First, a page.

What I loved about this book.  Everything basically.  The characters, the sense of anticipation that turns to that terrible choking feeling of dread, the cold of the forest, the whimsy and fairytale aspects, the darkness, the politics of city life and in particular being at the whim of a Grand Prince, the mysterious Frost Demon, the descriptions of the way of life and the Domovoi and Bannik’s that act as guardians of the homes and baths. Just everything.

To the characters.  Vasya is an amazing character to read about.  She’s stubborn and headstrong.  She doesn’t always make the best decisions.  She won’t ask for help.  But, she’s loving, she loves her family, she’s brave and curious and has a determination streak a mile wide.  I loved her story in this book.  The dressing as a boy and the sense of freedom she enjoyed.  It’s captivating to read about – especially her time in the forest.

Then we have Vasya’s stallion Solovey.  I defy you not to love this horse.  Just try.  Or don’t – because it’s not possible so why waste time and effort.

We have a return to the story of two of Vasya’s siblings – Olga, her sister and now Princess with her own children and Sasha, her doting brother who left to become a monk.  Vasya finds that she has a niece who is very similar, not only in temperament but in the way she ‘sees’ spirits and this also plays a role as the story unfolds.

Konstantin also makes a return to the story.  He’s still obsessive in terms of both Vasya and his religion and neither help to make him into either a stable or likable character.

And, of course we have Morozko.  Still an enigma, although we learn a little more of him in this instalment.  Wow, what can I say.  I’m a little bit in love which I realise is ridiculous.  But I am.  Don’t judge me – just read the book and you’ll be a little bit in love too I think.  There is an underlying love theme going on here – but it’s very subtle and has the feeling of dabbling with unknown quantities that are dangerous and exciting at the same time.

The pace is much faster in this story than in the first, there’s more action and heart stopping drama, there are ghosts and other entities and this definitely tends towards a slightly darker streak than the first book.

Did I have any criticisms?  No.  I guess on balance I preferred Vasya’s time in the forest to her time in Moscow but I think that’s simply because even though she was more often than not cold, hungry or even a little scared it had such a feeling of wild abandon.  Things might not be going perfectly but they were Vasya’s choices.  As soon as she returns to the City you immediately feel the noose begin to tighten around her.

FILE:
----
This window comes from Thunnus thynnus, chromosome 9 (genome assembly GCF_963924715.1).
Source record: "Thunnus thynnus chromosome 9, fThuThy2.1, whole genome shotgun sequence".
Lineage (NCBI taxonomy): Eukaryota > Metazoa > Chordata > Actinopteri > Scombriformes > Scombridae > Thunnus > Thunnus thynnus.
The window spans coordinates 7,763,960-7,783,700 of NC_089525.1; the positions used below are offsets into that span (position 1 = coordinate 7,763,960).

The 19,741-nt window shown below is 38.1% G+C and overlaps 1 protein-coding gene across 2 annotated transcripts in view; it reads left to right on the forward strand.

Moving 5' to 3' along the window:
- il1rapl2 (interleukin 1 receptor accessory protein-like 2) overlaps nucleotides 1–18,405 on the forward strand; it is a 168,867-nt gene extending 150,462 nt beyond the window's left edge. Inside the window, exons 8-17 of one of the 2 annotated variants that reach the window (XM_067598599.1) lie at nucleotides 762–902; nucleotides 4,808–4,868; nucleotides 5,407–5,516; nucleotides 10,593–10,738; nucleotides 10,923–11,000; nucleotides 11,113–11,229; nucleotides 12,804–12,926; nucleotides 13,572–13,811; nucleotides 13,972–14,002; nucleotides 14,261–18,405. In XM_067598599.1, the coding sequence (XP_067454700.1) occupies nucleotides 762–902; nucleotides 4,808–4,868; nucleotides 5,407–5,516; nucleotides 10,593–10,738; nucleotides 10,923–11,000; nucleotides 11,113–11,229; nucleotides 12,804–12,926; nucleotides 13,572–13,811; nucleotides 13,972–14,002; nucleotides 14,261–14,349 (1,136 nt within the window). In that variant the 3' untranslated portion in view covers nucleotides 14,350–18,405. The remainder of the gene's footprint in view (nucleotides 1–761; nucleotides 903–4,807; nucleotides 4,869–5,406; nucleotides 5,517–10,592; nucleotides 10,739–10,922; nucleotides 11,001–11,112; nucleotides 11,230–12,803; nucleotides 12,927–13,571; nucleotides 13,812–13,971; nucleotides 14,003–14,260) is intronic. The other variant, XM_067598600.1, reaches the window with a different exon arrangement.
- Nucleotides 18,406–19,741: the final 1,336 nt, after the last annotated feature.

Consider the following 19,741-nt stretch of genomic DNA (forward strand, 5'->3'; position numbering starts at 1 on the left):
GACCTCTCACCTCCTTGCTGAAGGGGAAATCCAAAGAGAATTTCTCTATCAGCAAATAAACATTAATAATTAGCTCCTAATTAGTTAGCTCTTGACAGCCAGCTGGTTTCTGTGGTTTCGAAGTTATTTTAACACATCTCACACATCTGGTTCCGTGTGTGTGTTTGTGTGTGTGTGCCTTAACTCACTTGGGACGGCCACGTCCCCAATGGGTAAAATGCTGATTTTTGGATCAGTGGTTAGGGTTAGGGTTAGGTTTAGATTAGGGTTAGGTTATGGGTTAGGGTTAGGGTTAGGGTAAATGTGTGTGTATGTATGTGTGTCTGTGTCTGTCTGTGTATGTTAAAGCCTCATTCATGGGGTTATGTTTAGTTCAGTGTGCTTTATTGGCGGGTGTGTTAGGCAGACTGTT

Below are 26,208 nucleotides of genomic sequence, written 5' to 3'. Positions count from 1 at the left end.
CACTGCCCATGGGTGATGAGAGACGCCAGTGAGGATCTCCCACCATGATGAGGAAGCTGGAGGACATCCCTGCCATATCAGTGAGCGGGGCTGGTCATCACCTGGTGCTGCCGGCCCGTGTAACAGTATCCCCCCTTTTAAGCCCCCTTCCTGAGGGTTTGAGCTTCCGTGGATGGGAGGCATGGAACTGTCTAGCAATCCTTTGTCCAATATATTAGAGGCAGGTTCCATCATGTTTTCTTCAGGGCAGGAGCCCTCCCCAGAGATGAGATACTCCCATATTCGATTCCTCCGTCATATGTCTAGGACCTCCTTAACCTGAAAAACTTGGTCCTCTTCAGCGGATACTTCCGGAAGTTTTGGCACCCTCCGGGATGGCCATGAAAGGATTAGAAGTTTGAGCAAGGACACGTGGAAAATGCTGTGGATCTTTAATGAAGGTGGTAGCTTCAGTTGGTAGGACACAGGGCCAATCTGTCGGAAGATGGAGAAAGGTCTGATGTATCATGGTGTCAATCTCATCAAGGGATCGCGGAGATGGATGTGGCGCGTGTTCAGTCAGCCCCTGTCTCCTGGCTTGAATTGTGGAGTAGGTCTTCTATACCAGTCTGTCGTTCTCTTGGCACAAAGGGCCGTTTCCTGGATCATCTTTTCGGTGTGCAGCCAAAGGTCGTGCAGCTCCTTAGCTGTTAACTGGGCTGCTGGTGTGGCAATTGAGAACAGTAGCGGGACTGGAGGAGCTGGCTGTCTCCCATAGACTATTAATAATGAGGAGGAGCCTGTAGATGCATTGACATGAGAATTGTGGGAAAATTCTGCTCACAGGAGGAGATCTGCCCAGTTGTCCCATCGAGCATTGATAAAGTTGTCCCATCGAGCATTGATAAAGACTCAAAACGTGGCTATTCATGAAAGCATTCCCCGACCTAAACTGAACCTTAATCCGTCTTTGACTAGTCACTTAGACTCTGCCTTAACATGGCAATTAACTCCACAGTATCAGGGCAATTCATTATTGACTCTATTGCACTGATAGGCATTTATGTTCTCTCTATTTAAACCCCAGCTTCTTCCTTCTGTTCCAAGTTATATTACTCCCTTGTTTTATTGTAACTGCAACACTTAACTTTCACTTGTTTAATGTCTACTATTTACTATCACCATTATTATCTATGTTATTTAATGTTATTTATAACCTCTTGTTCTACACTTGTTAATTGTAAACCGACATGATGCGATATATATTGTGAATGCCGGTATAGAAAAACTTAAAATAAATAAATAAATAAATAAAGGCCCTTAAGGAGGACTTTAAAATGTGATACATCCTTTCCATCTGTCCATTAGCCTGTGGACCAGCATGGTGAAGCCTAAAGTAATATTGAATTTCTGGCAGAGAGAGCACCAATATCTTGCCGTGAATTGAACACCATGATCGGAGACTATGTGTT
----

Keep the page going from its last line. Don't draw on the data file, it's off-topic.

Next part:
Overall: great characters, plenty of myth and folklore, fantasy and history coming together in perfect harmony, love, betrayal, deception, beautiful writing and a story that will hold you riveted to the page.

What more can I say.

Read it.

I received a copy courtesy of the publisher, through Netgalley, for which my thanks.  The above is my own opinion.

Weekly Wrap Up : 07/01/18

This is my first weekly wrap up of the year.  If you celebrate Christmas I hope you had a lovely time and Happy New Year to all of you.

During the past week I’ve read only one book but I’m also part way through a couple of others.  I’ve posted a list of my favourite books of 2017.  I’ve also listed ten ‘must read‘ books from last year and also written a post about the next stage of the Self Published Fantasy Blog Off competition.  So, not too much on the reading front but I’ve been catching up from a very lazy blogging month during December.

My last book of 2017 and first book of 2018 have worked out really well.  John Gwynne’s A Time of Dread was my last book of the year and it was fantastic.  My review will follow soon.  My first book this year was Tyrell Johnson’s debut The Wolves of Winter.  I hope the rest of my reads continue on such a good streak.  I’m also currently reading Anthony Ryan’s The Waking Fire as part of the Fantasy Hive’s reading club (check out the books for the rest of the year here), The Chrysalids by John Wyndham (as part of both Vintage Sci Fi and the Sci Fi Experience links to details can be found in this post).  These books are going to be chilled reads that I aim to complete by the end of the month.

Books read:

  1. Wolves of Winter by Tyrell Johnson

wolvesof

Next Week’s Reads:

  1. The Girl in the Tower by Katherine Arden (which I’ve already started and reads beautifully)
  2. The War of Undoing by Alex Perry (my first SPFBO book)